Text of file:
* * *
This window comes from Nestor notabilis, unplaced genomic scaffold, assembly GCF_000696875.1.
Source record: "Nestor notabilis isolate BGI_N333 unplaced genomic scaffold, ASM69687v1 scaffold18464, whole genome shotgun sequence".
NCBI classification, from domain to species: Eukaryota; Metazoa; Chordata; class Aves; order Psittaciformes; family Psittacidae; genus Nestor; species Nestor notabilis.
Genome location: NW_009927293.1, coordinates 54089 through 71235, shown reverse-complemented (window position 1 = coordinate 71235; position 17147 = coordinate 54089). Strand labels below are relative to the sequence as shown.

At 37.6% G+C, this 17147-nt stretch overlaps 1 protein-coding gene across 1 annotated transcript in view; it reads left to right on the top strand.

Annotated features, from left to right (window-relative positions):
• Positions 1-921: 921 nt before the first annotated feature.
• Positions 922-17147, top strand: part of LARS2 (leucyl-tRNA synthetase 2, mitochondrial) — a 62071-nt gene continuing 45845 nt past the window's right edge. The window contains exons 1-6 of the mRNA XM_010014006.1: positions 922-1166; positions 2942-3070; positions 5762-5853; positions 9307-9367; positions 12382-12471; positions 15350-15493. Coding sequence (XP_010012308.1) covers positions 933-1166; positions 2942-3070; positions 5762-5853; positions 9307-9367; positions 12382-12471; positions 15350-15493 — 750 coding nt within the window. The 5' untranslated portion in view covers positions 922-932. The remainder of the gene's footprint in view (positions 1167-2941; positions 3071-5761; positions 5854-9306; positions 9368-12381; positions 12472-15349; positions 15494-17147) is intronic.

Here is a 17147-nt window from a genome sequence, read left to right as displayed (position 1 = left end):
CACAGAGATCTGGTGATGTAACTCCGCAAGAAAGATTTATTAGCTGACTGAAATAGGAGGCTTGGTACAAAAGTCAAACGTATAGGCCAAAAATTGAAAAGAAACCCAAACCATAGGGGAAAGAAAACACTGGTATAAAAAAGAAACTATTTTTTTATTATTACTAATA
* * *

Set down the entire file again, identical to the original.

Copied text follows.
This window comes from Nestor notabilis, unplaced genomic scaffold, assembly GCF_000696875.1.
Source record: "Nestor notabilis isolate BGI_N333 unplaced genomic scaffold, ASM69687v1 scaffold18464, whole genome shotgun sequence".
NCBI classification, from domain to species: Eukaryota; Metazoa; Chordata; class Aves; order Psittaciformes; family Psittacidae; genus Nestor; species Nestor notabilis.
Genome location: NW_009927293.1, coordinates 54089 through 71235, shown reverse-complemented (window position 1 = coordinate 71235; position 17147 = coordinate 54089). Strand labels below are relative to the sequence as shown.

At 37.6% G+C, this 17147-nt stretch overlaps 1 protein-coding gene across 1 annotated transcript in view; it reads left to right on the top strand.

Annotated features, from left to right (window-relative positions):
• Positions 1-921: 921 nt before the first annotated feature.
• Positions 922-17147, top strand: part of LARS2 (leucyl-tRNA synthetase 2, mitochondrial) — a 62071-nt gene continuing 45845 nt past the window's right edge. The window contains exons 1-6 of the mRNA XM_010014006.1: positions 922-1166; positions 2942-3070; positions 5762-5853; positions 9307-9367; positions 12382-12471; positions 15350-15493. Coding sequence (XP_010012308.1) covers positions 933-1166; positions 2942-3070; positions 5762-5853; positions 9307-9367; positions 12382-12471; positions 15350-15493 — 750 coding nt within the window. The 5' untranslated portion in view covers positions 922-932. The remainder of the gene's footprint in view (positions 1167-2941; positions 3071-5761; positions 5854-9306; positions 9368-12381; positions 12472-15349; positions 15494-17147) is intronic.

Here is a 17147-nt window from a genome sequence, read left to right as displayed (position 1 = left end):
CACAGAGATCTGGTGATGTAACTCCGCAAGAAAGATTTATTAGCTGACTGAAATAGGAGGCTTGGTACAAAAGTCAAACGTATAGGCCAAAAATTGAAAAGAAACCCAAACCATAGGGGAAAGAAAACACTGGTATAAAAAAGAAACTATTTTTTTATTATTACTAATA